The order of terms and expressions, in any programming language, determine the outcome of your evaluation.The operators’ precedence in C# determines how the grouping of these terms and expressions happen. This guide will walk you through the essentials as to what you must know to wield this technique and create semantically correct apps.
An operator is nothing more than a program element that is applied to at least one operand or more.
There are different types of operators:
These define how many operands an operator takes. Unary take only one, the Binary takes two, and the Ternary take 3 operands.
There are two types of associativities:
The operator precedence is meaningful only if there are higher and lower precedence operators in an expression.
In this case, the precedence is from Left to Right.
int x = 7 - 3 + 4 - 6;
This case shows the stronger multiplication’s precedence over the additive operators.
int x = 7 + 3 * 2;
Right to Left:
Simple and compount assignment
Every other operator that you face,except the above mentioned three bullet points, have the Left to Right order. When you are combining these, you need to watch out.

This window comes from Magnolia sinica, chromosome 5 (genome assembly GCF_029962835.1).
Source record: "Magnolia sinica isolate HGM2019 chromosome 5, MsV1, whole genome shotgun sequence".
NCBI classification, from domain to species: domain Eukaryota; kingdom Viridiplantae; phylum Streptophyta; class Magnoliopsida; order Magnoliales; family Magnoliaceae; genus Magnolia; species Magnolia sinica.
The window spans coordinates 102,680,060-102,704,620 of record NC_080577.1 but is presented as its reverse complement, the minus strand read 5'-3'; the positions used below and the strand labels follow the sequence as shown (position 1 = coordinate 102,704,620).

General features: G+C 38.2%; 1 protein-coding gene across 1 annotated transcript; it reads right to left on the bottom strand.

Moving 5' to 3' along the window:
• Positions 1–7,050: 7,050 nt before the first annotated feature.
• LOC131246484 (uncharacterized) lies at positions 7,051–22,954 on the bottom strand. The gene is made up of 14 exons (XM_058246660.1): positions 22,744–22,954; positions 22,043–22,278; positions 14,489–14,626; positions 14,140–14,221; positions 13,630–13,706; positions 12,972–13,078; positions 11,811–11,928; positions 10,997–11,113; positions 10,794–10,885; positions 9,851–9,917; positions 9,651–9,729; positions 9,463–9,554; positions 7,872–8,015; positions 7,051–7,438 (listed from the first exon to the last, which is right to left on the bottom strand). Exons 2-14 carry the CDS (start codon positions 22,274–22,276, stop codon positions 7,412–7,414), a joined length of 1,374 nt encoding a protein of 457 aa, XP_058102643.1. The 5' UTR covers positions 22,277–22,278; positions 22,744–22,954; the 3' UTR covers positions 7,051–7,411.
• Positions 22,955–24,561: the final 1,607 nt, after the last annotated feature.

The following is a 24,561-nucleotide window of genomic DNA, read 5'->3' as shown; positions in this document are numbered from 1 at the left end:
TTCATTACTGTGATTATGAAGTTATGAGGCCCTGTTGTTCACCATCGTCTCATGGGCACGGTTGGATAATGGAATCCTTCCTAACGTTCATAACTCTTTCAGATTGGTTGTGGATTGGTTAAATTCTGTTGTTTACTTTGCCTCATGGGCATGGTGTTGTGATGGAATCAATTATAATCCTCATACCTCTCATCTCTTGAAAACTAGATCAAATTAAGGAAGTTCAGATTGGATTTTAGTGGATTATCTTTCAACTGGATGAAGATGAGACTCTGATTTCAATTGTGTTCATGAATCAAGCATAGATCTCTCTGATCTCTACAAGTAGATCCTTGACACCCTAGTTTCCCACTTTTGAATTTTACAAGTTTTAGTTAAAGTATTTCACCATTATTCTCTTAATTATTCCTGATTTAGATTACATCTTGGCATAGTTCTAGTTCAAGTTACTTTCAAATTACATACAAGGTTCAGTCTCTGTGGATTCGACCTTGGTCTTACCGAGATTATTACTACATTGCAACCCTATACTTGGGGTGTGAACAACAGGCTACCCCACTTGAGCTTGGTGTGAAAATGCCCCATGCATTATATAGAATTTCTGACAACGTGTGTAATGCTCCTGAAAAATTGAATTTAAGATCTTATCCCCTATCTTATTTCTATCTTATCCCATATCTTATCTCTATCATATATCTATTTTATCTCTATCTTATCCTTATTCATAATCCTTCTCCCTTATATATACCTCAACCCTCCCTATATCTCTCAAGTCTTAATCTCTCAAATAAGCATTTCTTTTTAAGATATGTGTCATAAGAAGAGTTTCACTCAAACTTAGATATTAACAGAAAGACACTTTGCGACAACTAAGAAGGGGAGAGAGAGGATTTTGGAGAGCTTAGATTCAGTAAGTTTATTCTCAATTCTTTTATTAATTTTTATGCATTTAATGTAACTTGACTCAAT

As in every other programming language, there is a way to modify the order of evaluation. The order imposed by operator precedence and associativity can be changed by using parentheses.
Let's take a look at the following example.
2 + 3 * 2
By default, this evaluates to 8. However, with parenthesis, we could modify the result to be equal to 10.
(2 + 3) * 2
This guide clarified the basic knowledge you must be aware of in order to efficiently use operators, along with understand and effectively track down the issues that might raise from not properly evaluating of the expression regarding their order. If you keep in mind the above rules I described, it will help you write semantically correct code and allow you to spend more time improving the application quality than tracking down mysterious bugs.
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